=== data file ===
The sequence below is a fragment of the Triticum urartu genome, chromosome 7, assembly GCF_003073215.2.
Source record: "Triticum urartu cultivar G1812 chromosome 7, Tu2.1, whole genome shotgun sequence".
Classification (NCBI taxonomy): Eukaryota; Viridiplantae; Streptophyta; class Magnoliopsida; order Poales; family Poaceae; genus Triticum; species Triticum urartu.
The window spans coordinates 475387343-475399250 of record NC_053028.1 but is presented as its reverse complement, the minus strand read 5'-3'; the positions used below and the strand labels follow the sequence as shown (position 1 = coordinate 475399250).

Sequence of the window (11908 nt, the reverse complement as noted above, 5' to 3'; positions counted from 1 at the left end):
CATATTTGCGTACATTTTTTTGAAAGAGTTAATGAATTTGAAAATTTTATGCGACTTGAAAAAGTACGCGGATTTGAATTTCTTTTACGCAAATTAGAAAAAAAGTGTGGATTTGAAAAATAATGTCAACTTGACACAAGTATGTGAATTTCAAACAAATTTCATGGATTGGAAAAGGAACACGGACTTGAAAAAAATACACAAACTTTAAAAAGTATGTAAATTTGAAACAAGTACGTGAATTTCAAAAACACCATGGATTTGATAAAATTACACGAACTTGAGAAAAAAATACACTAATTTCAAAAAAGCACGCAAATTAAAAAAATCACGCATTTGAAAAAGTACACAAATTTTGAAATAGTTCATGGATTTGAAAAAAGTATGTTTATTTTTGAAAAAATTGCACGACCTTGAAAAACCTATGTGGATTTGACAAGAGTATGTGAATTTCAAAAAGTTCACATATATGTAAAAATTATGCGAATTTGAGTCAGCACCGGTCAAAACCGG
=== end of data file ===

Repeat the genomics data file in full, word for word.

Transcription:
The sequence below is a fragment of the Triticum urartu genome, chromosome 7, assembly GCF_003073215.2.
Source record: "Triticum urartu cultivar G1812 chromosome 7, Tu2.1, whole genome shotgun sequence".
Classification (NCBI taxonomy): Eukaryota; Viridiplantae; Streptophyta; class Magnoliopsida; order Poales; family Poaceae; genus Triticum; species Triticum urartu.
The window spans coordinates 475387343-475399250 of record NC_053028.1 but is presented as its reverse complement, the minus strand read 5'-3'; the positions used below and the strand labels follow the sequence as shown (position 1 = coordinate 475399250).

Sequence of the window (11908 nt, the reverse complement as noted above, 5' to 3'; positions counted from 1 at the left end):
CATATTTGCGTACATTTTTTTGAAAGAGTTAATGAATTTGAAAATTTTATGCGACTTGAAAAAGTACGCGGATTTGAATTTCTTTTACGCAAATTAGAAAAAAAGTGTGGATTTGAAAAATAATGTCAACTTGACACAAGTATGTGAATTTCAAACAAATTTCATGGATTGGAAAAGGAACACGGACTTGAAAAAAATACACAAACTTTAAAAAGTATGTAAATTTGAAACAAGTACGTGAATTTCAAAAACACCATGGATTTGATAAAATTACACGAACTTGAGAAAAAAATACACTAATTTCAAAAAAGCACGCAAATTAAAAAAATCACGCATTTGAAAAAGTACACAAATTTTGAAATAGTTCATGGATTTGAAAAAAGTATGTTTATTTTTGAAAAAATTGCACGACCTTGAAAAACCTATGTGGATTTGACAAGAGTATGTGAATTTCAAAAAGTTCACATATATGTAAAAATTATGCGAATTTGAGTCAGCACCGGTCAAAACCGG